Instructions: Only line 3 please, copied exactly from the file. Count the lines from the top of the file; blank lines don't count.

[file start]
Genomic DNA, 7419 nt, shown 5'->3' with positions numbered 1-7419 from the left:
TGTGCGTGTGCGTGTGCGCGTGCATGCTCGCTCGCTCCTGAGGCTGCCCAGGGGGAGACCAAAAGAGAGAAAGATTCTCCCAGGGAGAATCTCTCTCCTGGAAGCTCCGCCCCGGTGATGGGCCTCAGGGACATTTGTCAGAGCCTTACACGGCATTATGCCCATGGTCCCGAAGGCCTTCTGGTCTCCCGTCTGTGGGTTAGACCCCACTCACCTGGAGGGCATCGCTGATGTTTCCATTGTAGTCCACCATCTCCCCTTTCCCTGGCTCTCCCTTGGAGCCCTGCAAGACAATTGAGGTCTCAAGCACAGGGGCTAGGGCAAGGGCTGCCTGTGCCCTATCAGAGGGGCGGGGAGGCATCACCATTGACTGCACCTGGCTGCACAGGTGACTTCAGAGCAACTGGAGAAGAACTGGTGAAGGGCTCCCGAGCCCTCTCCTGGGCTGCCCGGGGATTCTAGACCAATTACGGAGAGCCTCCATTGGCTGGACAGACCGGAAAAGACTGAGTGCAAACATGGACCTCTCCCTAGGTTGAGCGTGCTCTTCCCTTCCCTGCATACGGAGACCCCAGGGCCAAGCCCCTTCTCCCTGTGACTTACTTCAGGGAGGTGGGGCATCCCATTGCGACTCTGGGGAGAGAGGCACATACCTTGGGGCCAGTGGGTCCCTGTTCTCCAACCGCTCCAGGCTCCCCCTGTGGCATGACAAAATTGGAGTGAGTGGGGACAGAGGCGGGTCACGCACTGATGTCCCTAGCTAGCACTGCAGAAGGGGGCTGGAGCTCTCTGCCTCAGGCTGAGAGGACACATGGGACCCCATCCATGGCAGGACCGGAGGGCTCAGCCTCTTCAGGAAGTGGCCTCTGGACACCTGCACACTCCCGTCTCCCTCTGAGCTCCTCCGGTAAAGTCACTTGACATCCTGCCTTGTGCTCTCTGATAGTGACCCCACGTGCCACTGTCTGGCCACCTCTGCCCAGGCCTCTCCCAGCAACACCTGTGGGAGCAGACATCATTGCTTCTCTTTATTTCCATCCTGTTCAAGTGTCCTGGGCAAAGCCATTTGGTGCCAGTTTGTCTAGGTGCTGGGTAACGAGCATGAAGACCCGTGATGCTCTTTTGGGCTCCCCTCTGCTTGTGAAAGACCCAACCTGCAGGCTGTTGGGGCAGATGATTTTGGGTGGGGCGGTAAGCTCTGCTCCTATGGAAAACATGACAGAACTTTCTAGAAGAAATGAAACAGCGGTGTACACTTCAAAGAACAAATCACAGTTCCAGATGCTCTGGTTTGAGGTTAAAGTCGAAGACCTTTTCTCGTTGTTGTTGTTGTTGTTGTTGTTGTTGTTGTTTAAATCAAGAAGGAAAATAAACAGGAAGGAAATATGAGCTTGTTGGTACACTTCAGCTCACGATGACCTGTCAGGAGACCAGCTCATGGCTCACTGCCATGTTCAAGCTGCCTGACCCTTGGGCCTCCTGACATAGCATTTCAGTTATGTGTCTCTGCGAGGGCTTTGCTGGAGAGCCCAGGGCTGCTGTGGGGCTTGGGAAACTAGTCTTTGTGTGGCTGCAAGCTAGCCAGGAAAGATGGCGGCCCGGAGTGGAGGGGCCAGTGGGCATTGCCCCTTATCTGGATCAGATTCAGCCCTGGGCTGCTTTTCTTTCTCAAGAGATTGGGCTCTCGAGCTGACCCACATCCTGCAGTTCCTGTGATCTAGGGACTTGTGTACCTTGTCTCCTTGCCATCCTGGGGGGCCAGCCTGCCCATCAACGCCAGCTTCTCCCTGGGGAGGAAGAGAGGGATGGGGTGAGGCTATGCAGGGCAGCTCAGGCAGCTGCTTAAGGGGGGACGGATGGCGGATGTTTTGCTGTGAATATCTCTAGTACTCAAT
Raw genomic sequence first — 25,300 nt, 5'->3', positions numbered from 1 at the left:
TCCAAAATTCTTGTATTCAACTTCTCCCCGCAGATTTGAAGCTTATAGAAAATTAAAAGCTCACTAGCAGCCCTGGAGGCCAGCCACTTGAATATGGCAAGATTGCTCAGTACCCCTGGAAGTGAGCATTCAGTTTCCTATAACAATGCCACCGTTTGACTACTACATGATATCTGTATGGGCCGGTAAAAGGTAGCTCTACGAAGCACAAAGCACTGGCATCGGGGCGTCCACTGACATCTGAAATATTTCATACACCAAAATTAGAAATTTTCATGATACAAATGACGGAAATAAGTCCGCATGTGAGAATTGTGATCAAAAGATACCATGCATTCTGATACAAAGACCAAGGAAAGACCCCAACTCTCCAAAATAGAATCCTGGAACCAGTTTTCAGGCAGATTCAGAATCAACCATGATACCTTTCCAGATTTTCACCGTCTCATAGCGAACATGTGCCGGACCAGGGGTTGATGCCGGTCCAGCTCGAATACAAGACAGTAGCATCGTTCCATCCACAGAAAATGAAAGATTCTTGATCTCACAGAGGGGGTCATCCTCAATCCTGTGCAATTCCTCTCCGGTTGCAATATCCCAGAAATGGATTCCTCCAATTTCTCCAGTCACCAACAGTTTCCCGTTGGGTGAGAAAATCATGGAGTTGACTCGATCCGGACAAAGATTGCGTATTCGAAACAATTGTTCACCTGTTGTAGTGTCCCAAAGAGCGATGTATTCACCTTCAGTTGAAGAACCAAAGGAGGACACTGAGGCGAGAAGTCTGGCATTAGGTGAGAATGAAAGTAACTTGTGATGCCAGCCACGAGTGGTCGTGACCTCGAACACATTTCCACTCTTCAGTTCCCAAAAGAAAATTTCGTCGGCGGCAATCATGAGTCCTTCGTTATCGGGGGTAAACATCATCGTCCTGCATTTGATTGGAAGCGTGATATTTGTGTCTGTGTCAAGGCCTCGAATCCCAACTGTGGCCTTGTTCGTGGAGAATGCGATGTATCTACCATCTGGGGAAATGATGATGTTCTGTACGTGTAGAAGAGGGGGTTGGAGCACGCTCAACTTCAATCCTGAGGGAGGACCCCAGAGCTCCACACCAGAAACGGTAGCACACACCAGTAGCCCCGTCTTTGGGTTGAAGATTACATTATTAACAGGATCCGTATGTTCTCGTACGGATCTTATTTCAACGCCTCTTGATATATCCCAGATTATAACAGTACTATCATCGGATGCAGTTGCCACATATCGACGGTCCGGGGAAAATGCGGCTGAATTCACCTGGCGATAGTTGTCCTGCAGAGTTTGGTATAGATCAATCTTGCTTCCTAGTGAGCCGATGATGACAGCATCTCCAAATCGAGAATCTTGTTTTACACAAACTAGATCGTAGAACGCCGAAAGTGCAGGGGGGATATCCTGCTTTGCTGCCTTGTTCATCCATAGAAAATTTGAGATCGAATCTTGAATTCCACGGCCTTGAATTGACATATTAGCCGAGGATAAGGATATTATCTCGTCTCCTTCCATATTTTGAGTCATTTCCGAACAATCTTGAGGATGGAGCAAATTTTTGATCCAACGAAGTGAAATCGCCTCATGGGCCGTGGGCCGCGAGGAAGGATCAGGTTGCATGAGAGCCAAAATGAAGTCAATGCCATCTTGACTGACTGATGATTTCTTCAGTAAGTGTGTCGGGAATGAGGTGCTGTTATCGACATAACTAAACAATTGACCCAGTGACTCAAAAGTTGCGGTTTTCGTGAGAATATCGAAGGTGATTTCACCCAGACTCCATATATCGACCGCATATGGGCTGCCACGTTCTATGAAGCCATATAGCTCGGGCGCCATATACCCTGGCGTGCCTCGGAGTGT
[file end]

Raw genomic sequence first — 25,300 nt, 5'->3', positions numbered from 1 at the left: